Another motivating factor was that there’s more money to be made as a travel nurse and I had student loans I wanted to pay off. But truly – it was the combination of making more money and be able to learn new things. Everywhere you go medicine is practiced just a little bit differently. Different positions. Different specialties. Now, every single day I’m at work I’m learning something new, and that really draws me to travel nursing.  I also feel like my nursing abilities have grown as a travel nurse. At the end of the day, I’m just the type of person that likes to learn new things and to be in environments that challenge me.

 

I also get to meet new people. I’ve been so blessed with really great contracts and I get to work with the most amazing nurses and physicians. That has been a pleasure too, to make new friends everywhere I go.

 

How did you hear about Next Move Inc.?

 

Rachel: I used to work with your Chief Clinical Officer, John Heymach, back when he was an RN at a hospital in Kansas City. It was some time in 2019 and I just remember him talking about a travel nurse company he was starting with John Nolan, your CEO. I thought it was interesting an RN was starting a travel nurse company, so my interest was piqued. When things got rolling and everything was set up on the website – I felt ready to give travel nursing a try.  

 

Is there anything Next Move could have done better? 

 

I like Next Move. I like that it’s a local, Kansas City based, travel nurse agency. I’m from Kansas City and I feel like if I ever had a really pressing problem, I could just show up at the Next Move offices and be like “this is what needs to be fixed” and they would fix it. The only drawback that I have is that it’s Midwest based. While I love that because it gives me the ability to take travel nursing assignments that are close to home, I would love if they expanded a bit more East or West. Places like California!*

 

Note From Next Move: Next Move just recently announced that in addition to staffing for Midwestern states like: Arkansas, Kansas, Missouri, Oklahoma and Kentucky we now also staff in Alaska, Arizona, Tennessee & Texas!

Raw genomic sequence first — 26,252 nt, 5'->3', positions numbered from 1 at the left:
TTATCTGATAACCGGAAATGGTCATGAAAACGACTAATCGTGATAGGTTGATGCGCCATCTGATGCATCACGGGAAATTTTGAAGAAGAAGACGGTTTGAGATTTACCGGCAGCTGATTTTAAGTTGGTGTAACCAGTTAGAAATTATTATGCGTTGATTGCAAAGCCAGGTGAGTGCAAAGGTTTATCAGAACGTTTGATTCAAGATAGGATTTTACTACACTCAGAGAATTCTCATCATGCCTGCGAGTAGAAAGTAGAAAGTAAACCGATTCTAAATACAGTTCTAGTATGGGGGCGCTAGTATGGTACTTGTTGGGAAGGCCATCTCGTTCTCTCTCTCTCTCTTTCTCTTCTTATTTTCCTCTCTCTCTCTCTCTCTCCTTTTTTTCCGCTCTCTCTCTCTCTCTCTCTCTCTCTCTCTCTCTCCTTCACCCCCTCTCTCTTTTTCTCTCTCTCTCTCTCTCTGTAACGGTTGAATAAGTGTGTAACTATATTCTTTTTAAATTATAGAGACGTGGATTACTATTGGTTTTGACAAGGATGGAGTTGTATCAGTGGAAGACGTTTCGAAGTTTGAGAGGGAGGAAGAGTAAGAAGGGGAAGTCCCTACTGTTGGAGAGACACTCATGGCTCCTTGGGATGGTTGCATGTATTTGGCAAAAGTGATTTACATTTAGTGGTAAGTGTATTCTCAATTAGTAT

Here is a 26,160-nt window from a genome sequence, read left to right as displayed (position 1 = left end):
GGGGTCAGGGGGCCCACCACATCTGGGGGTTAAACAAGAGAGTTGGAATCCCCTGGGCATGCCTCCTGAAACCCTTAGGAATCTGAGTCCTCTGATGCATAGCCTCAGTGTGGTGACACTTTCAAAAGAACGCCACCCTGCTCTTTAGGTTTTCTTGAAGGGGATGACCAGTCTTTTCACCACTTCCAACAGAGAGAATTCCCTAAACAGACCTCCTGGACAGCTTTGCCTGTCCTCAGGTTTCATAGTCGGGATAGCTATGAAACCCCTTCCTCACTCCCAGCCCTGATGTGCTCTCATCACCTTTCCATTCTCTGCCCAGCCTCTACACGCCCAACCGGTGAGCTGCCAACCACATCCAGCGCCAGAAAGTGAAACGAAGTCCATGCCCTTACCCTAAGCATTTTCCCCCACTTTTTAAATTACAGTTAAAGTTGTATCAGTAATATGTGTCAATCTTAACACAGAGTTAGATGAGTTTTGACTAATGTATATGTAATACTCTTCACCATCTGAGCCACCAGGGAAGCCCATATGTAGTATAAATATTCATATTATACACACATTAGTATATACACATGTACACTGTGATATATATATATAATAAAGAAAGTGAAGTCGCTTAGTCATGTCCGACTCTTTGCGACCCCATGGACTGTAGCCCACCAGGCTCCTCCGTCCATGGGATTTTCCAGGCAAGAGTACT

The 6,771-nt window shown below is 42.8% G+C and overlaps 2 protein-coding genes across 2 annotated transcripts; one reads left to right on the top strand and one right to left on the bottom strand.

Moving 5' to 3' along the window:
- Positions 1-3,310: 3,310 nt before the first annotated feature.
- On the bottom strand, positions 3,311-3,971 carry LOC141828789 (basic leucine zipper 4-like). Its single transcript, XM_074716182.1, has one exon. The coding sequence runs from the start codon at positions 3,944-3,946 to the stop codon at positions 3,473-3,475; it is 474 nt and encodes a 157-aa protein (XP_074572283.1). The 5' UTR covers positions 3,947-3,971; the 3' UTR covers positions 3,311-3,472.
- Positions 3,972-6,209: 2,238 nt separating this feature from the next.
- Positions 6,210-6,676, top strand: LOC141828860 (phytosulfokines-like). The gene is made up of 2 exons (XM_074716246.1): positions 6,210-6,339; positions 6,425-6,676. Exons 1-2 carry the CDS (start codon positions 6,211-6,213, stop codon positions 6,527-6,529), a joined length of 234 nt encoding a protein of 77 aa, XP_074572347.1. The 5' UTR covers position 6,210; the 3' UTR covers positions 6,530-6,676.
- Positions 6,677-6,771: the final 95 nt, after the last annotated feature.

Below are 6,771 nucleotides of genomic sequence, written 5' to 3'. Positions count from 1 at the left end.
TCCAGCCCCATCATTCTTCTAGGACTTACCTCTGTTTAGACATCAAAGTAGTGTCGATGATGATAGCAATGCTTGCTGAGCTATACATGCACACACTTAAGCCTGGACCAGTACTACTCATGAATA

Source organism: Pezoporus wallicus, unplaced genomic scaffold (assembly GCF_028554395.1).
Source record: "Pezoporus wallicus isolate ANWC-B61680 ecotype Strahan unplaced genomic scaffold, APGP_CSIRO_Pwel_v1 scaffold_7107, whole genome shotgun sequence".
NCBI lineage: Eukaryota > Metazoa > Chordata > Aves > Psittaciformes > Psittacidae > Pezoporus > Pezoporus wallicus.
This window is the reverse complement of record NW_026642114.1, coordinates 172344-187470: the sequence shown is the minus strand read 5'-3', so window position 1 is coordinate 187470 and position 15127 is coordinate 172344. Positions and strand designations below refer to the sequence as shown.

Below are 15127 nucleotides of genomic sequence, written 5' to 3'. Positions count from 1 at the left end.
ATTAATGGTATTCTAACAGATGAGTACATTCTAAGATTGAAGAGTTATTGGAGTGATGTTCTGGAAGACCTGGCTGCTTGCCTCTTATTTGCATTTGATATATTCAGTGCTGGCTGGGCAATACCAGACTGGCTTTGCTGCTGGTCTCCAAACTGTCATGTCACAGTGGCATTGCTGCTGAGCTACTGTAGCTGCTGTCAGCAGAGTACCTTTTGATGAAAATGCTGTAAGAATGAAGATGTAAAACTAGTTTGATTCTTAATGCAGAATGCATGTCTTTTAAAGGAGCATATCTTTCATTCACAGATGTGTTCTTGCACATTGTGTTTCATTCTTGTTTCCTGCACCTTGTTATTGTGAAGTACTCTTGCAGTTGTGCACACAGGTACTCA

Talk to us about your first travel nurse assignment.

 

Rachel: I first took a local contract near my home in Kansas City, Missouri. I sort of had in mind that it was a bit of an experiment, and I didn’t want to move too far away from home if it turned out that travel nursing wasn’t right for me. I was going from a job I’d been at for years, so I knew every person, policy and procedure and 100% comfortable 100% of the time.  And I was trading that in to walk into a brand-new hospital, with brand new people, brand new everything – I was a little nervous.

 

Would I be successful walking into a completely new environment and still be a good nurse? Can I adapt to people and providers who don’t know me, and still do well? By taking a contract near my home I was able to see if travel nursing was for me, while keeping the comforts of my own home.

 

I learned a lot at this first assignment and did get my butt handed to me a little bit. This new hospital practiced medicine a lot different than I was used to, with less resources and less staffing. But it really pushed me to put my best foot forward. I couldn’t depend on other people like I was used to.  What I learned on this first assignment is that when you first start out at a new hospital, people (of course) don’t really know who you are and aren’t necessarily volunteer help you out. You have to ask for help and figure things out on your own for a little bit. That was really eye opening for me, and I feel like I really excelled at it.